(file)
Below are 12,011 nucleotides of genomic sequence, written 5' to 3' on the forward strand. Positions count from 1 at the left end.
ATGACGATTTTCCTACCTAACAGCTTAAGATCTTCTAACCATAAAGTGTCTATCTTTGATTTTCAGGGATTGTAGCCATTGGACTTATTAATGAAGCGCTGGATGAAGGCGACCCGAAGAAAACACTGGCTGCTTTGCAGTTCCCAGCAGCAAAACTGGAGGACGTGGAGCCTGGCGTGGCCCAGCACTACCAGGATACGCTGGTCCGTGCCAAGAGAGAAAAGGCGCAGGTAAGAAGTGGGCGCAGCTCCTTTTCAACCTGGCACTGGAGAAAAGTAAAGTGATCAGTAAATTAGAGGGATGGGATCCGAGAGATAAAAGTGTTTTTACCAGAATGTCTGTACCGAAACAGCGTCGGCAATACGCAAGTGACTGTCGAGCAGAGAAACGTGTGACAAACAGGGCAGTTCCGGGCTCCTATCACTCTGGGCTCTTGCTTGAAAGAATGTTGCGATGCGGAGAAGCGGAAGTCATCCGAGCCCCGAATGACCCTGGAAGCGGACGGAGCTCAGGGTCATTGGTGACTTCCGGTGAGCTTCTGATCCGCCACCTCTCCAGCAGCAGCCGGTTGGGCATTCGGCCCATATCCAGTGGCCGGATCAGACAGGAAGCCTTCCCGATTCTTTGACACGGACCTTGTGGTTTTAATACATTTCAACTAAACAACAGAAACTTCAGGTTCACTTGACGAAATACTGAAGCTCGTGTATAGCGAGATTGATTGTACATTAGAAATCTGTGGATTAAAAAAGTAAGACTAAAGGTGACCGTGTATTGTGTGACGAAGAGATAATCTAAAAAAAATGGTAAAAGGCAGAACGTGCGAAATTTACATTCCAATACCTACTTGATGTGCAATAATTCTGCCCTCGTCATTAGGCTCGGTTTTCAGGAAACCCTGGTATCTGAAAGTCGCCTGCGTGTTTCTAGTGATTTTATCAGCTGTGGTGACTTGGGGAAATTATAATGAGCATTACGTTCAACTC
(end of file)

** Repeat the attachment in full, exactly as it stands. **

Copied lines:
Below are 12,011 nucleotides of genomic sequence, written 5' to 3' on the forward strand. Positions count from 1 at the left end.
ATGACGATTTTCCTACCTAACAGCTTAAGATCTTCTAACCATAAAGTGTCTATCTTTGATTTTCAGGGATTGTAGCCATTGGACTTATTAATGAAGCGCTGGATGAAGGCGACCCGAAGAAAACACTGGCTGCTTTGCAGTTCCCAGCAGCAAAACTGGAGGACGTGGAGCCTGGCGTGGCCCAGCACTACCAGGATACGCTGGTCCGTGCCAAGAGAGAAAAGGCGCAGGTAAGAAGTGGGCGCAGCTCCTTTTCAACCTGGCACTGGAGAAAAGTAAAGTGATCAGTAAATTAGAGGGATGGGATCCGAGAGATAAAAGTGTTTTTACCAGAATGTCTGTACCGAAACAGCGTCGGCAATACGCAAGTGACTGTCGAGCAGAGAAACGTGTGACAAACAGGGCAGTTCCGGGCTCCTATCACTCTGGGCTCTTGCTTGAAAGAATGTTGCGATGCGGAGAAGCGGAAGTCATCCGAGCCCCGAATGACCCTGGAAGCGGACGGAGCTCAGGGTCATTGGTGACTTCCGGTGAGCTTCTGATCCGCCACCTCTCCAGCAGCAGCCGGTTGGGCATTCGGCCCATATCCAGTGGCCGGATCAGACAGGAAGCCTTCCCGATTCTTTGACACGGACCTTGTGGTTTTAATACATTTCAACTAAACAACAGAAACTTCAGGTTCACTTGACGAAATACTGAAGCTCGTGTATAGCGAGATTGATTGTACATTAGAAATCTGTGGATTAAAAAAGTAAGACTAAAGGTGACCGTGTATTGTGTGACGAAGAGATAATCTAAAAAAAATGGTAAAAGGCAGAACGTGCGAAATTTACATTCCAATACCTACTTGATGTGCAATAATTCTGCCCTCGTCATTAGGCTCGGTTTTCAGGAAACCCTGGTATCTGAAAGTCGCCTGCGTGTTTCTAGTGATTTTATCAGCTGTGGTGACTTGGGGAAATTATAATGAGCATTACGTTCAACTC